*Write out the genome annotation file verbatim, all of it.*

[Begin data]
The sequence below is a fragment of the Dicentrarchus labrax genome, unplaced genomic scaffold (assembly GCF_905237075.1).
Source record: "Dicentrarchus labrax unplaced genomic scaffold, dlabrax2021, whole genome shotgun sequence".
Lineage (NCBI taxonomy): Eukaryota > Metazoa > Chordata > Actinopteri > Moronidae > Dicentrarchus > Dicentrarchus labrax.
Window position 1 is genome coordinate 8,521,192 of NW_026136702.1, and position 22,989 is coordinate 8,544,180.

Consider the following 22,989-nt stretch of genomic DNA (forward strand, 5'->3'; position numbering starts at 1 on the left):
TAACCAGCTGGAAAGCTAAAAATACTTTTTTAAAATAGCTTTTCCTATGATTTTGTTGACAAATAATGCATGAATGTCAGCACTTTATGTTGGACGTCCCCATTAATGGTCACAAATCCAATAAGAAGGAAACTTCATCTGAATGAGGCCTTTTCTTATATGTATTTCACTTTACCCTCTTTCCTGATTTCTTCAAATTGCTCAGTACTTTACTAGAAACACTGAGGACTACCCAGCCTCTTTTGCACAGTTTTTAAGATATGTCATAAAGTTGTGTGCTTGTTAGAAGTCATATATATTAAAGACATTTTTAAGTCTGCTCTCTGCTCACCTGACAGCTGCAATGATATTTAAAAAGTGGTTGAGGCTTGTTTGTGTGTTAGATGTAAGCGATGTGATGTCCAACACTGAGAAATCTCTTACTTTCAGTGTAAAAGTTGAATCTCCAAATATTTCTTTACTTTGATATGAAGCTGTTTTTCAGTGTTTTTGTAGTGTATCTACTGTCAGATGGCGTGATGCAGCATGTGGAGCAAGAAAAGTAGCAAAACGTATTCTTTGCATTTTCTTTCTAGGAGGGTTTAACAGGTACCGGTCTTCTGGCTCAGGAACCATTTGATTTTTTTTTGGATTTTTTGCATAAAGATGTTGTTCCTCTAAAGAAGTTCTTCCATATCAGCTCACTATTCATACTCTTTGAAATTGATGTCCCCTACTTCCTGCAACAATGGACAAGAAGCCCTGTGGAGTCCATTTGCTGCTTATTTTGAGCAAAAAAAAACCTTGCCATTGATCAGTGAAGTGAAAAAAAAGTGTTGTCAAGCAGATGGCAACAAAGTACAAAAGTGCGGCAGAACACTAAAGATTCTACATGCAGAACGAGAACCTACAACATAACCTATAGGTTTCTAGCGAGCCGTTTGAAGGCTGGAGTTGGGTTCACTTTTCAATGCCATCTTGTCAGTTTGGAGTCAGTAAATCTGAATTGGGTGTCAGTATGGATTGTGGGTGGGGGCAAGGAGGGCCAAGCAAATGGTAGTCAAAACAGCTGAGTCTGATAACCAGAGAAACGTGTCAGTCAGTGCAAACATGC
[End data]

The sequence below is a fragment of the Dicentrarchus labrax genome, unplaced genomic scaffold (assembly GCF_905237075.1).
Source record: "Dicentrarchus labrax unplaced genomic scaffold, dlabrax2021, whole genome shotgun sequence".
Lineage (NCBI taxonomy): Eukaryota > Metazoa > Chordata > Actinopteri > Moronidae > Dicentrarchus > Dicentrarchus labrax.
Window position 1 is genome coordinate 8,521,192 of NW_026136702.1, and position 22,989 is coordinate 8,544,180.

Consider the following 22,989-nt stretch of genomic DNA (forward strand, 5'->3'; position numbering starts at 1 on the left):
TAACCAGCTGGAAAGCTAAAAATACTTTTTTAAAATAGCTTTTCCTATGATTTTGTTGACAAATAATGCATGAATGTCAGCACTTTATGTTGGACGTCCCCATTAATGGTCACAAATCCAATAAGAAGGAAACTTCATCTGAATGAGGCCTTTTCTTATATGTATTTCACTTTACCCTCTTTCCTGATTTCTTCAAATTGCTCAGTACTTTACTAGAAACACTGAGGACTACCCAGCCTCTTTTGCACAGTTTTTAAGATATGTCATAAAGTTGTGTGCTTGTTAGAAGTCATATATATTAAAGACATTTTTAAGTCTGCTCTCTGCTCACCTGACAGCTGCAATGATATTTAAAAAGTGGTTGAGGCTTGTTTGTGTGTTAGATGTAAGCGATGTGATGTCCAACACTGAGAAATCTCTTACTTTCAGTGTAAAAGTTGAATCTCCAAATATTTCTTTACTTTGATATGAAGCTGTTTTTCAGTGTTTTTGTAGTGTATCTACTGTCAGATGGCGTGATGCAGCATGTGGAGCAAGAAAAGTAGCAAAACGTATTCTTTGCATTTTCTTTCTAGGAGGGTTTAACAGGTACCGGTCTTCTGGCTCAGGAACCATTTGATTTTTTTTTGGATTTTTTGCATAAAGATGTTGTTCCTCTAAAGAAGTTCTTCCATATCAGCTCACTATTCATACTCTTTGAAATTGATGTCCCCTACTTCCTGCAACAATGGACAAGAAGCCCTGTGGAGTCCATTTGCTGCTTATTTTGAGCAAAAAAAAACCTTGCCATTGATCAGTGAAGTGAAAAAAAAGTGTTGTCAAGCAGATGGCAACAAAGTACAAAAGTGCGGCAGAACACTAAAGATTCTACATGCAGAACGAGAACCTACAACATAACCTATAGGTTTCTAGCGAGCCGTTTGAAGGCTGGAGTTGGGTTCACTTTTCAATGCCATCTTGTCAGTTTGGAGTCAGTAAATCTGAATTGGGTGTCAGTATGGATTGTGGGTGGGGGCAAGGAGGGCCAAGCAAATGGTAGTCAAAACAGCTGAGTCTGATAACCAGAGAAACGTGTCAGTCAGTGCAAACATGC